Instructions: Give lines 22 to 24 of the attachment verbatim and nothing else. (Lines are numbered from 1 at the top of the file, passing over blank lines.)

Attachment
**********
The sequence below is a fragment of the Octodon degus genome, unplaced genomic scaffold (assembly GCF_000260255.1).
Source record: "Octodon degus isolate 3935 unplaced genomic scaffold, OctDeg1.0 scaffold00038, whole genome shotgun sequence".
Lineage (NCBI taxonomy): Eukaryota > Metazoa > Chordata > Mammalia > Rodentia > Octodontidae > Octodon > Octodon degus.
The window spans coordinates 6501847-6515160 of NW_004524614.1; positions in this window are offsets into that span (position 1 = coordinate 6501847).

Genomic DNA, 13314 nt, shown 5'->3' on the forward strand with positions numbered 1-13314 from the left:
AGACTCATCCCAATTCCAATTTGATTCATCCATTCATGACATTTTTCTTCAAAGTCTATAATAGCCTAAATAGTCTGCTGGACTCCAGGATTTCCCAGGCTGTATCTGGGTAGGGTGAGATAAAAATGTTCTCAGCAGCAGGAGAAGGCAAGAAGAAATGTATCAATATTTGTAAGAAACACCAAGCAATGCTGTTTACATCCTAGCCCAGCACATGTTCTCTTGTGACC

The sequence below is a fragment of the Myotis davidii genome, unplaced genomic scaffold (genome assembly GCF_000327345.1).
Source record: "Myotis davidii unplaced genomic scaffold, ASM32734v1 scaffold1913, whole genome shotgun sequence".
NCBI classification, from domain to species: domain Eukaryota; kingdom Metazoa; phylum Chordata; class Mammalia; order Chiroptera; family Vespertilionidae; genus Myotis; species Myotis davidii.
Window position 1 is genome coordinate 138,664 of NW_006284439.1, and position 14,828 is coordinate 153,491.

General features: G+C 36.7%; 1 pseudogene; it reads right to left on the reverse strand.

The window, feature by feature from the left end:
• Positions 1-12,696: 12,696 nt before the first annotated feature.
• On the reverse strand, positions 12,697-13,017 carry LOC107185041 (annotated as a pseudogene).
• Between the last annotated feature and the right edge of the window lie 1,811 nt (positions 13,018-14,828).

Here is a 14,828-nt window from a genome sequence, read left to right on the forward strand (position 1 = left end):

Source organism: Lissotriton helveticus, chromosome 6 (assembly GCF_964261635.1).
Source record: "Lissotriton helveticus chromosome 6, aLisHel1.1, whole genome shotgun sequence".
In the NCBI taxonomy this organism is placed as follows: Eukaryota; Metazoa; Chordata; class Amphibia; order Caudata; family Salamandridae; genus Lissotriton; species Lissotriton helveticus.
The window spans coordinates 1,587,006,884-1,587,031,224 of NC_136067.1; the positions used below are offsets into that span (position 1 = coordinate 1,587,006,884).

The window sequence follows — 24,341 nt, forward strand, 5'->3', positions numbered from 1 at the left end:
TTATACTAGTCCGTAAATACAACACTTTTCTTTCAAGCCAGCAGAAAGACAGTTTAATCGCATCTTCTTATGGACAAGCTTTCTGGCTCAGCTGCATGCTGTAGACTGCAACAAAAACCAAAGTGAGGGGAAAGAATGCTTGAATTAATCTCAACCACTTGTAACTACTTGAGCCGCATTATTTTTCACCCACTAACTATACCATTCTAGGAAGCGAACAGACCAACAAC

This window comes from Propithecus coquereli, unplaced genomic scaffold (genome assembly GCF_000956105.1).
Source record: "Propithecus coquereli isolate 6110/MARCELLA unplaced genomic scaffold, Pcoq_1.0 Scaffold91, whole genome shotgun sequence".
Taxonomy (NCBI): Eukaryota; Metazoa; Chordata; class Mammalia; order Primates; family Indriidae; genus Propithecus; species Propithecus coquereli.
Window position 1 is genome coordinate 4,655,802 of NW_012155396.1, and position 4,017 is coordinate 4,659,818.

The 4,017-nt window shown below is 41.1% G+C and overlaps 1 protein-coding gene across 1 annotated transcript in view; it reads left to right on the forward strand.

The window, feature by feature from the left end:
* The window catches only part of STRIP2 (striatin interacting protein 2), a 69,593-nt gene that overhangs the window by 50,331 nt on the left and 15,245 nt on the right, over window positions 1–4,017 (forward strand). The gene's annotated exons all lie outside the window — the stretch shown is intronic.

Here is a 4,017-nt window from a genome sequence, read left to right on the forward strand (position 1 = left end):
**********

TTATACTAGTCCGTAAATACAACACTTTTCTTTCAAGCCAGCAGAAAGACAGTTTAATCGCATCTTCTTATGGACAAGCTTTCTGGCTCAGCTGCATGCTGTAGACTGCAACAAAAACCAAAGTGAGGGGAAAGAATGCTTGAATTAATCTCAACCACTTGTAACTACTTGAGCCGCATTATTTTTCACCCACTAACTATACCATTCTAGGAAGCGAACAGACCAACAAC

This window comes from Propithecus coquereli, unplaced genomic scaffold (genome assembly GCF_000956105.1).
Source record: "Propithecus coquereli isolate 6110/MARCELLA unplaced genomic scaffold, Pcoq_1.0 Scaffold91, whole genome shotgun sequence".